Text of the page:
Teachers could take advantage of the increased moods and energy associated with the season change from winter to spring in order to optimize learning activity.
It is believed that at this time of year energy levels are boosted and as a result students tend to be more curious. Spring is a time to promote a class’s natural instincts to figure things out and to push boundaries, challenging them to take on more independent work.
Cross-curricular units, lessons where students get to move about and group work, provide antidotes for a feeling of restlessness and excitement (spring fever) that comes with this time of year. Make sure there are plenty of opportunities for children to be creative and make choices about what they want to study.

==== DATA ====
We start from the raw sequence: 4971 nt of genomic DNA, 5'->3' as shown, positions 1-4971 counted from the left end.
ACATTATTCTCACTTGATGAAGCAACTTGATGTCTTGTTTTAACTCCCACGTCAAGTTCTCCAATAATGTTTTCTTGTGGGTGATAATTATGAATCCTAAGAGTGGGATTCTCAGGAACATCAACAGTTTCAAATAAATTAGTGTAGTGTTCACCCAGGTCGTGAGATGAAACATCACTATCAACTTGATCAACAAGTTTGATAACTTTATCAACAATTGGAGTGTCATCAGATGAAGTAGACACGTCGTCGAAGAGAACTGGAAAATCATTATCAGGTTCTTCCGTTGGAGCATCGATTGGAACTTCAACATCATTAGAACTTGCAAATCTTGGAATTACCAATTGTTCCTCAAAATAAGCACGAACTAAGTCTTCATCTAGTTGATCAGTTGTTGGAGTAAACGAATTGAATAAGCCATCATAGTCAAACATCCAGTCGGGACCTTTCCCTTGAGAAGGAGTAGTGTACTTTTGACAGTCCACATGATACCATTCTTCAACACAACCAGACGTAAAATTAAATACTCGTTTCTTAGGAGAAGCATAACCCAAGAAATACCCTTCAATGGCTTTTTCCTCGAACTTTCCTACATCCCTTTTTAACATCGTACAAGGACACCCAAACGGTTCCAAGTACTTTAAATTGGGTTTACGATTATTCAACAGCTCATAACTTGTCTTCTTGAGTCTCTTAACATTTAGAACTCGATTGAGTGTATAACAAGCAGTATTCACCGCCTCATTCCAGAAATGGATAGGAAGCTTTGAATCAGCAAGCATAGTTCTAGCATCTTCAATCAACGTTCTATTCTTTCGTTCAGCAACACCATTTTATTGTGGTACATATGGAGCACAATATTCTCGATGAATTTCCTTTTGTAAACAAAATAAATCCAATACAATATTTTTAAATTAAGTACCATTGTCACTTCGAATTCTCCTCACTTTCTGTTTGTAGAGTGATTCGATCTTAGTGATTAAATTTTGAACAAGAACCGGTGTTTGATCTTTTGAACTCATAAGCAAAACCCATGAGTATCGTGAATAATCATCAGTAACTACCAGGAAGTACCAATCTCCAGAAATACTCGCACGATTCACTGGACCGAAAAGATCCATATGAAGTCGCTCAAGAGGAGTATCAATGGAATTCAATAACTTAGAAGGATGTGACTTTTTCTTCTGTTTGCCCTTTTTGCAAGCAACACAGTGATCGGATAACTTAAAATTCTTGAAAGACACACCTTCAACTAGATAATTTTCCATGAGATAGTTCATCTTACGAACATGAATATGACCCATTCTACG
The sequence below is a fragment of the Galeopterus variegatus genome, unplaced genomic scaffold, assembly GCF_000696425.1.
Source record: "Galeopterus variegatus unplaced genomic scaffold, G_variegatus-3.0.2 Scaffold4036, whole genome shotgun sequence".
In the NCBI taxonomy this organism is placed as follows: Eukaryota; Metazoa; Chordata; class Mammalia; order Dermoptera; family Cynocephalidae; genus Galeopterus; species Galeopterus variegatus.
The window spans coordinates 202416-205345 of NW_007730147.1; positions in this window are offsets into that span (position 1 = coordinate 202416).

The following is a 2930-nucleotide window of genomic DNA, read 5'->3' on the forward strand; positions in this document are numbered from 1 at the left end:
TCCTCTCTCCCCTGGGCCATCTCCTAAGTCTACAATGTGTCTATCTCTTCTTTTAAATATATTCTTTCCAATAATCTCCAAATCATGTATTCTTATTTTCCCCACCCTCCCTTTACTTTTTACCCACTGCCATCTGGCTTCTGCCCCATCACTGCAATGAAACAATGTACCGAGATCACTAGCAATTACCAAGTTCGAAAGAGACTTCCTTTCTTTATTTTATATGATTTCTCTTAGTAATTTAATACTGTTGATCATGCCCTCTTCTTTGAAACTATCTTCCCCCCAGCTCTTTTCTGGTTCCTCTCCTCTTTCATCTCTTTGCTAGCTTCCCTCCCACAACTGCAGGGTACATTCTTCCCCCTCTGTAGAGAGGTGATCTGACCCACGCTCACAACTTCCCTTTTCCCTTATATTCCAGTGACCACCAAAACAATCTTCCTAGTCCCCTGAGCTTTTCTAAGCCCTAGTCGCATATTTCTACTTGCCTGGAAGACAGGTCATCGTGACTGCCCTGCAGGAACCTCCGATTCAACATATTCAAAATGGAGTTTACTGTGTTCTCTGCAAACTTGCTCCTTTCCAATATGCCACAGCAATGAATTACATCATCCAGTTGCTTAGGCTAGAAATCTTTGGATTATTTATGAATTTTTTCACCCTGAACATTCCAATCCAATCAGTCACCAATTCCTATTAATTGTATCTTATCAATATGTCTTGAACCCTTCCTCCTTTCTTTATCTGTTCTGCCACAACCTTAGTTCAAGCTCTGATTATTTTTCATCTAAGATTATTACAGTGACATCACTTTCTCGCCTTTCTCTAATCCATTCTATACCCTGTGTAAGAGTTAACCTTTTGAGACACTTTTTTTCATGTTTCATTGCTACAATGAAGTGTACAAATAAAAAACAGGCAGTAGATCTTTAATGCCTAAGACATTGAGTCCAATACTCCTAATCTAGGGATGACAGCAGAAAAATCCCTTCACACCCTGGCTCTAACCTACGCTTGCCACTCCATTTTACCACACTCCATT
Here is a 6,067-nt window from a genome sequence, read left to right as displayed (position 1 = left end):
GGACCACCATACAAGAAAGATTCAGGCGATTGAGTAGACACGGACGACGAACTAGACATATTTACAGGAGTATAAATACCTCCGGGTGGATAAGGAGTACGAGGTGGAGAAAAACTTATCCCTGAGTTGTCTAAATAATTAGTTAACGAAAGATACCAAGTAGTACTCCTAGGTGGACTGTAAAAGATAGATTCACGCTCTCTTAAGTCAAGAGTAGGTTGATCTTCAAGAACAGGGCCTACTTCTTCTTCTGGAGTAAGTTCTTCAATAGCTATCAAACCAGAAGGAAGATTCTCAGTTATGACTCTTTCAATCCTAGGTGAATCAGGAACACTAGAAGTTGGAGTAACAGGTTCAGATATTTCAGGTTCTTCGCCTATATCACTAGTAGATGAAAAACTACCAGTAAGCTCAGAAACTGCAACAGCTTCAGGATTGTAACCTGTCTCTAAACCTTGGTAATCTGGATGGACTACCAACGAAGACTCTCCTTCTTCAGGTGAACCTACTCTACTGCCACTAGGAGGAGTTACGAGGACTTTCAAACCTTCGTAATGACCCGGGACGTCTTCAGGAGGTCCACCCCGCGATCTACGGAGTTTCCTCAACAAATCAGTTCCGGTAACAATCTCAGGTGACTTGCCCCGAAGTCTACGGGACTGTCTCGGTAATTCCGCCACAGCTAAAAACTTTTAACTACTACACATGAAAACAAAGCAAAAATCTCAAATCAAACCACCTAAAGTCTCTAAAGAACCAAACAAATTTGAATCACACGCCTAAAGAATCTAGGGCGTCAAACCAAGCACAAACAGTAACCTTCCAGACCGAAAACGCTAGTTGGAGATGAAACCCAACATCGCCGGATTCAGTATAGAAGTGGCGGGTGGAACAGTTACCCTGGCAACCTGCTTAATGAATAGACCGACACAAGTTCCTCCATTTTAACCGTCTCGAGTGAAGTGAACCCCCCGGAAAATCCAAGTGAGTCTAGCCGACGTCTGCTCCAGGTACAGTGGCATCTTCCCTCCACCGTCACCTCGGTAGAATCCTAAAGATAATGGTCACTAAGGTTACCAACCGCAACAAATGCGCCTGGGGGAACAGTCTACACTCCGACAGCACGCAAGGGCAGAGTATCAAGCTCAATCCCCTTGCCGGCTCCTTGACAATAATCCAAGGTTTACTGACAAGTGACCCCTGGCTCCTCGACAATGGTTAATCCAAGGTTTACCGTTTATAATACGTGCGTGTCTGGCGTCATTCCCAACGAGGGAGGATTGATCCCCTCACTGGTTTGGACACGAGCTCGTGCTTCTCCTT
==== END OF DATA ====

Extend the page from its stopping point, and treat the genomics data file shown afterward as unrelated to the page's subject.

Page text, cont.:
However, experts warn that teachers need to be aware of how seasonal change affects students' sleep patterns and therefore learning. As the hours of daylight extend into evening, melatonin release can be delayed and result in difficulty falling asleep at the usual time.
This influences attention, memory and cognitive functions. With the delay of darkness, students also do not have the usual cues to guide them to wind down outdoor play, transition to homework, or go to sleep at their regular times.
Teachers need to take proactive approaches to guiding students to manage their schedules for spring. For instance, students will be better motivated to plan their after-school work and avoid sleep deprivation if they are given to understand the importance of a good night’s sleep to recalling information learned the previous day.